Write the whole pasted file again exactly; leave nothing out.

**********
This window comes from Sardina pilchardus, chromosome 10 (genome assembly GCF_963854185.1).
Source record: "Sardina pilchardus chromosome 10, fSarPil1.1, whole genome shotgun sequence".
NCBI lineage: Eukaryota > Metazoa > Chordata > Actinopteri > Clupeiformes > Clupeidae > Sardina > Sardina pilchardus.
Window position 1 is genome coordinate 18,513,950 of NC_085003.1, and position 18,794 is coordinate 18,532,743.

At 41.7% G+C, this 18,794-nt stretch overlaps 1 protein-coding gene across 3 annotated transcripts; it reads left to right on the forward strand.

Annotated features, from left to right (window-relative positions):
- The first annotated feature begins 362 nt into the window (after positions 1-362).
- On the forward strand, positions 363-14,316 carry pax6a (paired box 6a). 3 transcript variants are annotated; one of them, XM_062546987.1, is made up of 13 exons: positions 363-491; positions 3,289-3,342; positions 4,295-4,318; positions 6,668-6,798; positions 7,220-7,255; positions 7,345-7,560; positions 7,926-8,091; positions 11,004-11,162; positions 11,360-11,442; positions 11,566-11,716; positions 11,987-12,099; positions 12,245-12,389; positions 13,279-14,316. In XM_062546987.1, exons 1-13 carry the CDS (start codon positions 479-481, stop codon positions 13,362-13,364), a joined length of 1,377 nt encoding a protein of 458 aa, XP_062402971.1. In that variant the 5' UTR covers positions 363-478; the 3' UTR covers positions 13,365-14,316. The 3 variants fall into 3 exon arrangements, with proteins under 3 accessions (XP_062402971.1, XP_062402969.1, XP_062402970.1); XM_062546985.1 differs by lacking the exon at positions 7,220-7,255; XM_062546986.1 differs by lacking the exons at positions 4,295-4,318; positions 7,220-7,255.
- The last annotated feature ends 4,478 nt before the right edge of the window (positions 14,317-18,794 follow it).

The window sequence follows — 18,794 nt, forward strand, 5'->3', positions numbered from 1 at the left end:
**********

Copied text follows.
This window comes from Sardina pilchardus, chromosome 10 (genome assembly GCF_963854185.1).
Source record: "Sardina pilchardus chromosome 10, fSarPil1.1, whole genome shotgun sequence".
NCBI lineage: Eukaryota > Metazoa > Chordata > Actinopteri > Clupeiformes > Clupeidae > Sardina > Sardina pilchardus.
Window position 1 is genome coordinate 18,513,950 of NC_085003.1, and position 18,794 is coordinate 18,532,743.

At 41.7% G+C, this 18,794-nt stretch overlaps 1 protein-coding gene across 3 annotated transcripts; it reads left to right on the forward strand.

Annotated features, from left to right (window-relative positions):
- The first annotated feature begins 362 nt into the window (after positions 1-362).
- On the forward strand, positions 363-14,316 carry pax6a (paired box 6a). 3 transcript variants are annotated; one of them, XM_062546987.1, is made up of 13 exons: positions 363-491; positions 3,289-3,342; positions 4,295-4,318; positions 6,668-6,798; positions 7,220-7,255; positions 7,345-7,560; positions 7,926-8,091; positions 11,004-11,162; positions 11,360-11,442; positions 11,566-11,716; positions 11,987-12,099; positions 12,245-12,389; positions 13,279-14,316. In XM_062546987.1, exons 1-13 carry the CDS (start codon positions 479-481, stop codon positions 13,362-13,364), a joined length of 1,377 nt encoding a protein of 458 aa, XP_062402971.1. In that variant the 5' UTR covers positions 363-478; the 3' UTR covers positions 13,365-14,316. The 3 variants fall into 3 exon arrangements, with proteins under 3 accessions (XP_062402971.1, XP_062402969.1, XP_062402970.1); XM_062546985.1 differs by lacking the exon at positions 7,220-7,255; XM_062546986.1 differs by lacking the exons at positions 4,295-4,318; positions 7,220-7,255.
- The last annotated feature ends 4,478 nt before the right edge of the window (positions 14,317-18,794 follow it).

The window sequence follows — 18,794 nt, forward strand, 5'->3', positions numbered from 1 at the left end: